Indians deny stealing signs
Following Monday’s 10-9 Reds loss to the Indians, starter Mat Latos implied rather strongly that Cleveland’s hitters were stealing signs from second base.
“A couple of [times with] runners on second base, they put better swings on the ball than they did most of the time without a runner on second base,” Latos said after the game. “Choo hit that double and then [Asdrubal] Cabrera was up. Me and [catcher Ryan] Hanigan changed the signs up. He called for a slider. We were going with a certain call. That certain call we were going with beforehand was a curveball. I threw a slider and he was looking breaking ball and was jammed on a slider.
“That, to me, shows me a little something. Other than that, I was up in the zone. I made a couple of bad mistakes and they hit them.”
The Indians denied any sign stealing.
“He can think what he wants,” Cleveland left fielder Johnny Damon said. “It does [happen in baseball]. Your job and your objective is to go out and win ballgames any way you can. Some teams are better than others at relaying signs. A lot of players don’t like signs given to them. A lot of players like to react. You have to have a certain group, whether it’s guys who came up together or guys who understand the importance of knowing what pitch is coming. All I can say is we haven’t done it all year. If we started last night, then that’s news to me. Please tell me what’s coming.”
“I dont think our kids are into that. We don’t teach that,” Indians manager Manny Acta said. “Hey, you’re going to get hit sometimes We go through it sometimes here, too. When kids struggle, they seem to think that people are relaying signs. There’s nothing to it. This is the big leagues. Everybody can hit a 99 mph fastball and anybody can hit a pitch over the plate. They’re going to do it sometimes. They do it to the great Verlander and some other guys.
Latos gave up seven runs and eight hits over four innings while blowing three leads. Seven of the hits went for extra bases, including three homers.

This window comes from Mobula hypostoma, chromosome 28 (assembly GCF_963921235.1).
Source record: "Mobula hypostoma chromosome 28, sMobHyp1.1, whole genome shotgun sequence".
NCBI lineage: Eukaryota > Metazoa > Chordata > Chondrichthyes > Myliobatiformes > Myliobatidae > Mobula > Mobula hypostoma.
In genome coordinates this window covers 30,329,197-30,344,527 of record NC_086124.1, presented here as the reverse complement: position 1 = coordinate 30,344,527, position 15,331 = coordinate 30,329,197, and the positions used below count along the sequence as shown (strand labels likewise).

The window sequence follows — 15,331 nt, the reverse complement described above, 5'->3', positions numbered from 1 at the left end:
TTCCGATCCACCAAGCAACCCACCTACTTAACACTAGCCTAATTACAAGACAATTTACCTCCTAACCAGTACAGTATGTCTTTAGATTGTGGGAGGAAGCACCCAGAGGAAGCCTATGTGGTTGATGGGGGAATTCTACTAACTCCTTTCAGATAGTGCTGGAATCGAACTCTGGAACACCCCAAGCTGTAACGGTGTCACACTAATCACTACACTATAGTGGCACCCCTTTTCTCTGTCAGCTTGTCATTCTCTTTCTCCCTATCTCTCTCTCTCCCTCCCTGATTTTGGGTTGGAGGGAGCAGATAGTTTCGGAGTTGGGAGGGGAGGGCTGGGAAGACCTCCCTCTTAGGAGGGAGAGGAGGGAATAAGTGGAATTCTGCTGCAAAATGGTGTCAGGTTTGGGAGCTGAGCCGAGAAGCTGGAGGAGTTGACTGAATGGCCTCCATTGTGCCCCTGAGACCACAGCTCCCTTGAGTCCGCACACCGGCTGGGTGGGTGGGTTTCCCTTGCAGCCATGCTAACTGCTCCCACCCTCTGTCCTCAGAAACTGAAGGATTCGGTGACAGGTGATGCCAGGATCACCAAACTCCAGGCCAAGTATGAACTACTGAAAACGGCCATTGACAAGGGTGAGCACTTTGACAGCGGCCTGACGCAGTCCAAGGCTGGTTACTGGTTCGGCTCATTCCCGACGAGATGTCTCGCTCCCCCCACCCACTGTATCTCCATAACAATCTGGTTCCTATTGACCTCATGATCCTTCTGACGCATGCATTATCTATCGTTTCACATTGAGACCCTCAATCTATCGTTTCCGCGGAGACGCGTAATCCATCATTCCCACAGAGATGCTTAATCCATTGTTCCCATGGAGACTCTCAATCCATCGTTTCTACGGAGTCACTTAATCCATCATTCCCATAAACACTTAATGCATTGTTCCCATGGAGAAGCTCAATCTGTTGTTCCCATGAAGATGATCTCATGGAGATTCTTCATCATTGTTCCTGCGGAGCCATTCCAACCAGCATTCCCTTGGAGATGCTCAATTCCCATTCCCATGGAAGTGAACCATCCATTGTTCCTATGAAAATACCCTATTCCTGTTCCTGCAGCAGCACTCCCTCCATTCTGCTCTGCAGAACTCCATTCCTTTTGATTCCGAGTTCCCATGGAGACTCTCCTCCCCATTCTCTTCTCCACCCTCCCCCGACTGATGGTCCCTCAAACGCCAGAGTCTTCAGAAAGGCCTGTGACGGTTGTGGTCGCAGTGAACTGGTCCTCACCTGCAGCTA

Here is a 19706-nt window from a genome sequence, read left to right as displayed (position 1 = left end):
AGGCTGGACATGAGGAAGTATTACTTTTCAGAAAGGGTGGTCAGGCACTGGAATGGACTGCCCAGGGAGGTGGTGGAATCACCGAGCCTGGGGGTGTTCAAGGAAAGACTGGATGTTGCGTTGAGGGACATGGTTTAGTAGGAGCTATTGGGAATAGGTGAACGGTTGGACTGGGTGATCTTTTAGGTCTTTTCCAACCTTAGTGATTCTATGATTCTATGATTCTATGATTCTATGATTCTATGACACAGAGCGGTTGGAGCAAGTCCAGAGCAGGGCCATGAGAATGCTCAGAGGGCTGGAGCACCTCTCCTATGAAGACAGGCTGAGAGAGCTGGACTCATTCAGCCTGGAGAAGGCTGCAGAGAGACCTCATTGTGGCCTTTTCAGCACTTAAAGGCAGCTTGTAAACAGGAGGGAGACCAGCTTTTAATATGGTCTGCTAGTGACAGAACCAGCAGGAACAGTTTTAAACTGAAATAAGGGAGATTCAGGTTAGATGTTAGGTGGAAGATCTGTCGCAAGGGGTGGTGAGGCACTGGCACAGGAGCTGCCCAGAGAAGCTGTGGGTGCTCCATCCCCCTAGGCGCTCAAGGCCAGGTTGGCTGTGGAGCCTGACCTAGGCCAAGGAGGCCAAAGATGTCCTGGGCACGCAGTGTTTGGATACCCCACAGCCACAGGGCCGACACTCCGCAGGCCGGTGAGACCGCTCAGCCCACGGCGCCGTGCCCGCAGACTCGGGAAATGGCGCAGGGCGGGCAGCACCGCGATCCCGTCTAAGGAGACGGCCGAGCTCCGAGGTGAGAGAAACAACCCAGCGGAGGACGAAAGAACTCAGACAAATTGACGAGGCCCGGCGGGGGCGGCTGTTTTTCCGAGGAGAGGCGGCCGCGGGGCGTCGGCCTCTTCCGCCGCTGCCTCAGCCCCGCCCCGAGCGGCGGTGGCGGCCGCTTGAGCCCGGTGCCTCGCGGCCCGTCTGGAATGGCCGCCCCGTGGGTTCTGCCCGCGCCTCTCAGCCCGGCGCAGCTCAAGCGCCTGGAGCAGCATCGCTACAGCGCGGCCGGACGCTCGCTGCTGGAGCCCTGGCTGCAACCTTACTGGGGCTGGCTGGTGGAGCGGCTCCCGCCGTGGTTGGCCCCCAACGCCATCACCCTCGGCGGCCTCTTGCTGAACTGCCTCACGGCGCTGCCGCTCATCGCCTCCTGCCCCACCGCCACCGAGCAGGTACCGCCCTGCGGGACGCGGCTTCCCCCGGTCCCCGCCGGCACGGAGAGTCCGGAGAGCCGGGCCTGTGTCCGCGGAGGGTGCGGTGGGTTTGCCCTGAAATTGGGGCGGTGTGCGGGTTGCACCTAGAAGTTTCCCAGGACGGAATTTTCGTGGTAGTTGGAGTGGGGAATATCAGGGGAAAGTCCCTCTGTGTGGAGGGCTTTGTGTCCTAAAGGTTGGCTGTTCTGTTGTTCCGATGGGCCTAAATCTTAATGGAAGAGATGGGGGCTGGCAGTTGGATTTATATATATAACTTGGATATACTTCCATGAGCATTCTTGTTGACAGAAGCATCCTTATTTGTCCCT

Acta was asked if it’s hard to steal signs from second base.
“It’s not that easy. Some people have been labeled as gurus at stealing a third-base coach’s signs. Believe me, it’s not that easy. I coached third base for five years in the big leagues and it’s not that easy. Ninty-nine-point-nine percent of players at the plate don’t want to know what’s coming, either. You really don’t want to be taking a chance of leaning out over the plate for a 78 mph changeup and have a 95 mph fastball at your helmet. By the time you go complain to the runner at second base, you might be with the paramedics.
“That’s part of the game. That’s why people have signs, so the other team doesn’t know what you’re doing. That’s great, though. People think that our kids are so bright and so smart this early that they can do all that. It gives us some advantage. Make sure you write about it, so the other clubs will go crazy when we come into town, and start changing signs and catchers get crossed up and we advance runners and stuff. We’ve had some tough times just picking up Smitty’s [third-base coach Steve Smith] signs, which are our own signs.”
Reds manager Dusty Baker did not feel that sign stealing was an issue on Monday.
“I’m not going to accuse anybody of something that I’m not sure of,” Baker said. “You don’t really have to steal signs when the ball is over the heart of the plate and up. … It just wasn’t a quality night. He made a number of mistakes last night.”
Catcher Ryan Hanigan said this:
“We did change our signs. At that point, the damage was already done for the most part. But I always watch to see if the hitters at second are looking in, even while I’m giving the signs. I try to give the signs quickly and try to see if I see movement or anything. I pay attention to stuff like that to make sure it doesn’t happen. If they were getting signs, it’s not acceptable. It’s something that’s preventable.”
“I don’t think that was necessarily at all the reason why things didn’t go the way they needed to go last night.”
Finally, an unnamed Indians hitter said this:
“Tell him you don’t have to steal signs when you’re tipping pitches.”